Any help would be greatly appreciated. Some day I hope to own a Rocket R58 and a Monilith Flat single dose grinder. Until then the struggle is real.

Thank you.


Postby BillBurrGrinder » replying to smokinfish » Feb 10, 2018, 5:29 pm

Hey there fish,

I just bought this machine a few weeks ago and am/was dealing with the same issue. First, I went through a pound of fresh roasted local coffee. It was a dark roast (light French roast) witch is essentially a full city or full city+ roast. Every shot was bitter as hell. I tried every method with every brew ratio, grind, amount, temp you name it...still bitter as hell.

Bitter is a sign of over least it can be.

Bought some other beans. Medium roasted (Lavazza Super Crema) because the reviews say it's great. So I'm thinking "if this tastes bitter as hell, either my methods are off or the machine is too hot, not calibrated".

Well, the shots were NOT bitter at all. But, now they were SOUR! A sign that it is underextracted. Again, no matter the adjustments I made from 14g-18g and every grind, time, brew ratio...always a sour shot.

This made no sense to me. First coffee was always overextracted and 2nd coffee was always underextracted. So....I have come to this conclusion.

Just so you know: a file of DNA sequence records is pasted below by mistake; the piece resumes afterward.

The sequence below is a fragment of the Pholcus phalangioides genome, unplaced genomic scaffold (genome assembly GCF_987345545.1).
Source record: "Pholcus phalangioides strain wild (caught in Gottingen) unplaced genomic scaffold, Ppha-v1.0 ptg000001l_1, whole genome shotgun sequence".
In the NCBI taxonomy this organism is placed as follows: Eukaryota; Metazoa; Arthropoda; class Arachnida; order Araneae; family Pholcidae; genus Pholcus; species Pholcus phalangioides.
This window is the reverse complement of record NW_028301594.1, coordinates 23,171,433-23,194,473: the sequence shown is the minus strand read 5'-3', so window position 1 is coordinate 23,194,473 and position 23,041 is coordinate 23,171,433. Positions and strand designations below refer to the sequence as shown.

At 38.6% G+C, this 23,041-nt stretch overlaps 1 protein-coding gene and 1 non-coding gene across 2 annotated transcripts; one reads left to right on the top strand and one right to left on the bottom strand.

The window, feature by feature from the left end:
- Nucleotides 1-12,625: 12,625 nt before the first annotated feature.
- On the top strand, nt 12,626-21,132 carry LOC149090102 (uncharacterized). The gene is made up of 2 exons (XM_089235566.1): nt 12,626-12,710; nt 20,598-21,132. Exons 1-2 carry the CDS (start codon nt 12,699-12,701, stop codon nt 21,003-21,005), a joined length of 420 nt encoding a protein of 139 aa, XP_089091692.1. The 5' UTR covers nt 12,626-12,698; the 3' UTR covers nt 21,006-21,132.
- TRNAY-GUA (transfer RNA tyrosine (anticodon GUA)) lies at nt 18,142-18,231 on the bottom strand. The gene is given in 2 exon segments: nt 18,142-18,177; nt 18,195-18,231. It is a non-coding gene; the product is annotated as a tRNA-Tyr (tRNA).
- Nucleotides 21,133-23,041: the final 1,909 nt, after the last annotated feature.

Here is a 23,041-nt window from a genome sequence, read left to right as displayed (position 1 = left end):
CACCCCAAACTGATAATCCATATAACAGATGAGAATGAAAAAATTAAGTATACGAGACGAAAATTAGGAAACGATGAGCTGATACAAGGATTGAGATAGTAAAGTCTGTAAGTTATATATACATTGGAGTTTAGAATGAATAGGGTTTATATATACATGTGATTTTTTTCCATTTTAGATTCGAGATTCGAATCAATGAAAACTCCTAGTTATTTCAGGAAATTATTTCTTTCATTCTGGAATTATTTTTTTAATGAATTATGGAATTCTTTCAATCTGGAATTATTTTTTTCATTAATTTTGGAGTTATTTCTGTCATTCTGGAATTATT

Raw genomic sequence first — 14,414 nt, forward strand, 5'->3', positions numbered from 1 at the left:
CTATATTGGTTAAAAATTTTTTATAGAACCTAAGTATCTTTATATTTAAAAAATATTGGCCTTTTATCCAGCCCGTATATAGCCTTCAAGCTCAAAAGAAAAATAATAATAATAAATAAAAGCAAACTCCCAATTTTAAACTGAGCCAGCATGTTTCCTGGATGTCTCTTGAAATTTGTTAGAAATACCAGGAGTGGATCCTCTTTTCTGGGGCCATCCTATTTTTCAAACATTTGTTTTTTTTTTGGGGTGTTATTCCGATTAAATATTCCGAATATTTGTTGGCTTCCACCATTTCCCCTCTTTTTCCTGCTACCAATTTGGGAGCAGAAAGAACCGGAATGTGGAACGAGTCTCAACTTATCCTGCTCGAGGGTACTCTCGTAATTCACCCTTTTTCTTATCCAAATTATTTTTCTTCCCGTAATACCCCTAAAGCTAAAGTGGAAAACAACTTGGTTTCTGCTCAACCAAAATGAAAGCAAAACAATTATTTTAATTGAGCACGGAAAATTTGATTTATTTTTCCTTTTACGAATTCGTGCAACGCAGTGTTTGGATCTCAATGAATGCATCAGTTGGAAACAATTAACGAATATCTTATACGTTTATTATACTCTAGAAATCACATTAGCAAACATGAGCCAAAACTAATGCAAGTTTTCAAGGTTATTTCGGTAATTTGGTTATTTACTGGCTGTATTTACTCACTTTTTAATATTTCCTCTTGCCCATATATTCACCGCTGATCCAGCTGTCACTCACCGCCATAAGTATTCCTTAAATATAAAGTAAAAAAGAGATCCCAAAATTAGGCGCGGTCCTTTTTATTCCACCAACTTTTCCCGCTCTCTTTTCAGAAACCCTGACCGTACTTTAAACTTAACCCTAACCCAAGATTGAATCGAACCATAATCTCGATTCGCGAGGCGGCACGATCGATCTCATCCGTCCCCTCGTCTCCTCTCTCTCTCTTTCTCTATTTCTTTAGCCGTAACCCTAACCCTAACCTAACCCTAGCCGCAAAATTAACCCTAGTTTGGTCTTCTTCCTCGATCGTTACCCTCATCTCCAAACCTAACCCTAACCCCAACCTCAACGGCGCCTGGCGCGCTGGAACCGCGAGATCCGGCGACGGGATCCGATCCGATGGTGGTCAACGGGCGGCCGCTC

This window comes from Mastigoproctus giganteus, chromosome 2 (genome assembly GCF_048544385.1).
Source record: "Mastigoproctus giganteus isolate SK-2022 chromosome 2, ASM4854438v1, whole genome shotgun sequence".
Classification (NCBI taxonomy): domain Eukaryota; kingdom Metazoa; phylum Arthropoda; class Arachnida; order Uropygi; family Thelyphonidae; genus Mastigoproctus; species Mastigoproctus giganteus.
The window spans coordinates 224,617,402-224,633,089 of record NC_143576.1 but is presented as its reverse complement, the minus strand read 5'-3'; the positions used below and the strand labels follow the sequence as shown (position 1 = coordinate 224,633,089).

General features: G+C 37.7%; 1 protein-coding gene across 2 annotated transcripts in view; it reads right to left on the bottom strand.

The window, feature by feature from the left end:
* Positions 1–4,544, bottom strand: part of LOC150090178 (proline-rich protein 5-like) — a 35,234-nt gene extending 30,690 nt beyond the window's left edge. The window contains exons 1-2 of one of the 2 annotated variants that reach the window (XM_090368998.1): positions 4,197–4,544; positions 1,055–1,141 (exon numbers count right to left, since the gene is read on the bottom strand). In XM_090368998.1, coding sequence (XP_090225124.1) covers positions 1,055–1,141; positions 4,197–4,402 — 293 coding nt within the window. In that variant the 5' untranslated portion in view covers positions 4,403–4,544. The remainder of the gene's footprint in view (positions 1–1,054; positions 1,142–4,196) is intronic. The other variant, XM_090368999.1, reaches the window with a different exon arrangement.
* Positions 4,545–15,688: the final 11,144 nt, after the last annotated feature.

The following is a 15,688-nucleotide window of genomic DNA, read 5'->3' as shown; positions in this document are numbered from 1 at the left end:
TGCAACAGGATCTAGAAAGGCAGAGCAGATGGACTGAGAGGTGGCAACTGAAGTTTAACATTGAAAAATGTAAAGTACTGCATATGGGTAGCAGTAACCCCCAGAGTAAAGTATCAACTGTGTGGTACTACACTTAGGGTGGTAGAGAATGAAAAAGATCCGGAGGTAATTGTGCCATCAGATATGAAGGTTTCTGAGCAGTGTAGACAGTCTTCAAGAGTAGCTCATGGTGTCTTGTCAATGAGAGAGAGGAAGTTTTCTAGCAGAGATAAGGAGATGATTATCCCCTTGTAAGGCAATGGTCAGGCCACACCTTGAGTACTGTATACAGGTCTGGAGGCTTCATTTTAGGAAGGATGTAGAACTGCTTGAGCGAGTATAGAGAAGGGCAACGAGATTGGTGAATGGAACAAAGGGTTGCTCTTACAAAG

If you are getting good shots on paper (mathematically) and even bad shots on paper, overextracting, underextracting and still getting the same gross flavor, THE PROBLEM IS THE BEANS!

"But why would the beans have such good reviews" you might ask. Well there is this movement in America (maybe other places too) called "3rd wave" coffee movement. They do not describe the coffee as sour or bitter unless it is so unbelievably bad that they are unable to choke it down. Instead they say "bright fruity notes" and take that description way out of context. A good classic Italian espresso should taste like good dark deep coffee with a bold flavor. It needs to be balanced and not too bright or acidity, not too bitter.

Try a few different coffees first. Try a shot from the local Barista and see if yours tastes similar.